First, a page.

:reject_and_requeue is commonly used when you are implementing at least once processing semantics. You want messages to be processed at least once, so if something goes wrong and they get rejected, they'll be requeued and redelivered to a consumer. When using :reject_and_requeue, pay attention that requeued messages by default will be instantly redelivered, which may result in very high unnecessary workload. One way to handle this is by using Dead Letter Exchanges and TTL and Expiration.


You can retrieve additional information about your message by setting the :metadata option when starting the producer. This is useful in a handful of situations like when you are interested in the message headers or in knowing if the message is new or redelivered. Metadata is added to the metadata field in the Broadway.Message struct.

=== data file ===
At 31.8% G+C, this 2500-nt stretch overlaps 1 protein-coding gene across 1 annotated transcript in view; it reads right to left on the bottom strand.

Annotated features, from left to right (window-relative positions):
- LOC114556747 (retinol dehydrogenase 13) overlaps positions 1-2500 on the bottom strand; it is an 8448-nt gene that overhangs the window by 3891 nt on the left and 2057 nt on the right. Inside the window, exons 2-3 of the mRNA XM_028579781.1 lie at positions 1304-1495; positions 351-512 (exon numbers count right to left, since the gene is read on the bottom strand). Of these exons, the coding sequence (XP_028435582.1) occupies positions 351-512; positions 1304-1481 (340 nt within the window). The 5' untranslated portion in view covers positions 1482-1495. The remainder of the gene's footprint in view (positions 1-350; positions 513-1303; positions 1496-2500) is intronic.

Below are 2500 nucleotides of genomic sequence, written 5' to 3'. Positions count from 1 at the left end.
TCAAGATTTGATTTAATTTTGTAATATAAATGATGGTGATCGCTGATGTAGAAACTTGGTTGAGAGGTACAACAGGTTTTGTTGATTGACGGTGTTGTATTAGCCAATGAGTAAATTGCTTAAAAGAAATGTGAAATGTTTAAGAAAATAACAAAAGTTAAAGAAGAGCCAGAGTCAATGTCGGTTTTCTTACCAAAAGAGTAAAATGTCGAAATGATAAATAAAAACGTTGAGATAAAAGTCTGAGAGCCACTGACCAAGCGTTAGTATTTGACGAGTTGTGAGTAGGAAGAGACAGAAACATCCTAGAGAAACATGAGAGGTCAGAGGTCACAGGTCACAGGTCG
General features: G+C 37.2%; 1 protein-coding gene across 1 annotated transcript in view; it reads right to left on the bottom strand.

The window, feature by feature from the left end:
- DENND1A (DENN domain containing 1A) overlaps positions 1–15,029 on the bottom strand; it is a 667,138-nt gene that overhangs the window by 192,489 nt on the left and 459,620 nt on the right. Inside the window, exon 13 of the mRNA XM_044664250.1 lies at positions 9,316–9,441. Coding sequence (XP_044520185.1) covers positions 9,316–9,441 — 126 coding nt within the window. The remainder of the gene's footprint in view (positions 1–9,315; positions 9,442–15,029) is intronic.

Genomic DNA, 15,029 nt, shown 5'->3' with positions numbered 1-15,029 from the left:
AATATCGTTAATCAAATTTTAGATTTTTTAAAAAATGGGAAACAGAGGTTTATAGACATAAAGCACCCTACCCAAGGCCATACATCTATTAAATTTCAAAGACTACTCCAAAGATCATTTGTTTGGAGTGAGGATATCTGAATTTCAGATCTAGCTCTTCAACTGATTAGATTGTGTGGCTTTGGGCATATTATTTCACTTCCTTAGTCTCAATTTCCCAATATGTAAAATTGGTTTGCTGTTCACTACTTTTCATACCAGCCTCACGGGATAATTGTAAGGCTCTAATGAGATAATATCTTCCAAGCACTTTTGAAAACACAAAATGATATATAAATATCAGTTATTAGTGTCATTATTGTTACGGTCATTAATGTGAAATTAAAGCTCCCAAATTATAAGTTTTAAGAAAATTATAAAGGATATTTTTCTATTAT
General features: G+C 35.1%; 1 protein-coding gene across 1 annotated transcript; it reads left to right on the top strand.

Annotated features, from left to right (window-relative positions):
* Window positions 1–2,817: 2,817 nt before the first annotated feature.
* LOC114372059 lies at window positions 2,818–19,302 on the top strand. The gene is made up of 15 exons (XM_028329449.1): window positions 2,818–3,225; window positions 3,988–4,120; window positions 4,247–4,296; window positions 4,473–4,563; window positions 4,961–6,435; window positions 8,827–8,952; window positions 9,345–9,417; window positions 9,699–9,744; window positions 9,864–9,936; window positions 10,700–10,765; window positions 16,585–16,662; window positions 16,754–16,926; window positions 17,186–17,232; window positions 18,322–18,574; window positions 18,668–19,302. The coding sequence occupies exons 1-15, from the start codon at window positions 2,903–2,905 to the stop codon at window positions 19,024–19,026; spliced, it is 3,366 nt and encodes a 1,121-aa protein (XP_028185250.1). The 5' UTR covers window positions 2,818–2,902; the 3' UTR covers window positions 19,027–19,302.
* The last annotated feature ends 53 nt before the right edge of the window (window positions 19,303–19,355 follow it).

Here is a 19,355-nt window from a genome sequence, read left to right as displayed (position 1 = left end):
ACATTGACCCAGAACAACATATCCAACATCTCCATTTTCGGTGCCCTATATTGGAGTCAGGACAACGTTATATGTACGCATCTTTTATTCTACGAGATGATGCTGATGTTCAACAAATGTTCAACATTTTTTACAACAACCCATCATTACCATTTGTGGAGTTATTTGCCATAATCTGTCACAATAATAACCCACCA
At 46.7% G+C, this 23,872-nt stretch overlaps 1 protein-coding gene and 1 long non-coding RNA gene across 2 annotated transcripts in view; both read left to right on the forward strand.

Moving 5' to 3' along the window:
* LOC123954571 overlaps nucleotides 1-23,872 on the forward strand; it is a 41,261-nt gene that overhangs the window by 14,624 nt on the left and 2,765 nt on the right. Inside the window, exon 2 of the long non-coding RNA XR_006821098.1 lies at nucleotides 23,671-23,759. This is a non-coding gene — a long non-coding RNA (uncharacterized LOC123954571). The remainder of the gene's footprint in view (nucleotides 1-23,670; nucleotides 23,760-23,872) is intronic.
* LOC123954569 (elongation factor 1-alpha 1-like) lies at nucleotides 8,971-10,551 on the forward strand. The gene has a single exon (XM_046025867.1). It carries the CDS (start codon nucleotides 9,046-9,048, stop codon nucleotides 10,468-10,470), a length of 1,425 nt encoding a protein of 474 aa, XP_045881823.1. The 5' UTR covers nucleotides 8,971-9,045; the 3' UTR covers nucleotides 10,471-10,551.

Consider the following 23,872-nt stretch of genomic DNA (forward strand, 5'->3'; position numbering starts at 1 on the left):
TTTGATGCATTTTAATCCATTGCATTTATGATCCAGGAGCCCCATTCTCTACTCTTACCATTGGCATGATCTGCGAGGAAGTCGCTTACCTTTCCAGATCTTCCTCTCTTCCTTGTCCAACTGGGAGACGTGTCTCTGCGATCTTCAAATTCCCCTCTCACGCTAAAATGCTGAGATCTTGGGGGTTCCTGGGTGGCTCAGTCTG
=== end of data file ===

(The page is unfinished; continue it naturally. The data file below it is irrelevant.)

These are the keys in the metadata map that are always present:

  • :amqp_channel - It contains the AMQP.Channel struct. You can use it to do things like publish messages back to RabbitMQ (for use cases such as RPCs). You should not do things with the channel other than publish messages with AMQP.Basic.publish/5. Other operations may result in undesired effects.

Here is the list of all possible values supported by :metadata:

  • :delivery_tag - an integer that uniquely identifies the delivery on a channel. It's used internally in AMQP client library methods, like acknowledging or rejecting a message.

  • :redelivered - a boolean representing if the message was already rejected and requeued before.

  • :exchange - the name of the exchange the queue was bound to.

  • :routing_key - the name of the queue from which the message was consumed.

  • :content_type - the MIME type of the message.

  • :content_encoding - the MIME content encoding of the message.

  • :headers - the headers of the message, which are returned in tuples of type {String.t(), argument_type(), term()}. The last value of the tuple is the value of the header. You can find a list of argument types here.